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Spain has proposed a ban on short-haul flights - but environmental groups aren’t happy

Spain wants to ban short-haul flights when there’s a train alternative.
Spain wants to ban short-haul flights when there’s a train alternative. Copyright Canva
Copyright Canva
By Angela Symons
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Environmental groups have slammed the proposal as ‘purely symbolic’.

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Spain wants to ban short-haul flights when there is an alternative by train that takes less than 2.5 hours.

The proposal comes from Spain's ruling Socialist Party (PSOE) and the far-left Sumar party, who reached an agreement to form a new progressive coalition government last month.

The measure is intended to curb emissions from quick domestic flights and encourage more sustainable travel, as part of Spain’s 2050 climate action plan.

It could affect flights from cities like Alicante, Barcelona, Seville and Valencia to Madrid. However, flights using the capital city to connect to international routes would not be included in the ban.

France introduced a similar measure earlier this year but environmentalists have questioned how effective it is at reducing flying.

Is Spain going to introduce a short-haul flight ban?

It is yet to be seen if the ban will come into force. The coalition between PSOE and Sumar is not enough to build a majority, therefore support is still needed from smaller regional parties, including Catalan independentists.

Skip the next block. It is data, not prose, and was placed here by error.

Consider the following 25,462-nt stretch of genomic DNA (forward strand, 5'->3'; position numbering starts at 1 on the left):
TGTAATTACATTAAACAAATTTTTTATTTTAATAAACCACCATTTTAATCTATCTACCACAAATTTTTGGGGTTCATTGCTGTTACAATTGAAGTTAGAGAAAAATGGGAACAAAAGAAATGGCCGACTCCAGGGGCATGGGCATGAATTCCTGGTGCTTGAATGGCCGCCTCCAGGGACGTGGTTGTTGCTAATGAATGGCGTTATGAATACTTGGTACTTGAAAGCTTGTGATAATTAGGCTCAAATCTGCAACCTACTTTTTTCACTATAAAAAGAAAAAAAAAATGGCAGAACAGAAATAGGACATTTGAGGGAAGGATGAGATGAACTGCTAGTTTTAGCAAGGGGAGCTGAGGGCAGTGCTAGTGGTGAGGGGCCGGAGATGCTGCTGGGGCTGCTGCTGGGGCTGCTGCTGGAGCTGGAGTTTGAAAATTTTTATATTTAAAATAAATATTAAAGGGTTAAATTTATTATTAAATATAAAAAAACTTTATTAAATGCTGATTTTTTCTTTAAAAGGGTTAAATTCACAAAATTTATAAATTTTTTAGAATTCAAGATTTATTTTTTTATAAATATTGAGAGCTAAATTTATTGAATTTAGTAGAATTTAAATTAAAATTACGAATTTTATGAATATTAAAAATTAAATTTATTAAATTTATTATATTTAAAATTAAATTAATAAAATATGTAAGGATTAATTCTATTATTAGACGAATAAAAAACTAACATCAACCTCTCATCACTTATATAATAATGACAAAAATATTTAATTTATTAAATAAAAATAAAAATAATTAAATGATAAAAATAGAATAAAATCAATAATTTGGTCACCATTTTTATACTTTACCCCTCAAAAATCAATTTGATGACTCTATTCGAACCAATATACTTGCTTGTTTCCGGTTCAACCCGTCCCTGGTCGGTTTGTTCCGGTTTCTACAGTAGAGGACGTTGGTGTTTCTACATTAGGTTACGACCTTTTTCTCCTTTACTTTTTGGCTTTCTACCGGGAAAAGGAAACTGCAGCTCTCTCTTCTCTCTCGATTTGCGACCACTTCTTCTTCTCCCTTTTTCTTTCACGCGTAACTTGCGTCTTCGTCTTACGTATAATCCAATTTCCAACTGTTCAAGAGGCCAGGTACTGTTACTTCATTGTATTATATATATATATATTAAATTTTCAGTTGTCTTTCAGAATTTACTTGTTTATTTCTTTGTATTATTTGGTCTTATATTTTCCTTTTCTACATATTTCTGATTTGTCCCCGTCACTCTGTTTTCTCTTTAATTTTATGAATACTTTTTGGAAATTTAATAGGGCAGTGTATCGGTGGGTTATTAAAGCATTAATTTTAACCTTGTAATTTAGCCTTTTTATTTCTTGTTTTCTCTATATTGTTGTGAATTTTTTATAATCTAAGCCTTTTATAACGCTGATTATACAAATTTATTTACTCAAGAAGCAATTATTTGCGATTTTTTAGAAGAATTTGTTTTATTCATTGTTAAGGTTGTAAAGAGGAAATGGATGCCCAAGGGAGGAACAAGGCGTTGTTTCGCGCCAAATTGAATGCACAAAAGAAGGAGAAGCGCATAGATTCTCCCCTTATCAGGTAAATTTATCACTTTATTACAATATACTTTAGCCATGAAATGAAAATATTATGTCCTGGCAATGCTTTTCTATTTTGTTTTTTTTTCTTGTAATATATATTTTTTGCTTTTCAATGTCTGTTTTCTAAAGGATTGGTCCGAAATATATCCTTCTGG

Outgoing Prime Minister Pedro Sánchez has until 27 November to reach a majority otherwise new elections will be held in January 2024.

How could a short-haul flight ban help the environment?

Eliminating short flights where there is a rail alternative of up to four hours would save up to 300,000 tonnes of CO2 and 50,000 air operations per year, according to a study released last month by Ecologistas en Acción.

The confederation of environmental groups proposed 11 air routes that could be replaced by train journeys, slashing Spain’s CO2 emissions from domestic aviation by almost 10 per cent.

However, the government’s proposal waters down this target by focusing on journeys that can be made by train in under 2.5 hours.

It also would not apply to connecting flights to hub airports - a caveat that has led Ecologistas en Acción to label the ban a theoretically “stellar measure” that remains “purely symbolic” in practice.

France’s short-haul ban proved to be similarly limited, impacting just three flight routes.

Does Spain have enough train connections to replace short-haul flights?

Train travel is gaining popularity in Spain, with rail’s share of the Madrid-Valencia route already at 90 per cent versus flying, president of Spanish airline association ALA Javier Gándara told newspaper Politico.

It’s not always easy to replace short-haul flights with train journeys, though. Making an international connection at Madrid’s Barajas Airport from a city like Valencia would involve taking a high-speed train to the capital’s central station then switching to a regional service.

Connecting international flights are therefore not included in the proposed ban, as passengers would likely just choose to connect at other European airports instead.

Spanish airline Iberia has also argued that the frequency of trains serving major airports currently cannot match that of short domestic flights.

ALA has argued that, rather than enforcing a ban, large airports should be connected to the high-speed rail network to give travellers the choice between flying and train travel.

The network is rapidly expanding, with Barajas Airport due to be connected to it by 2026.

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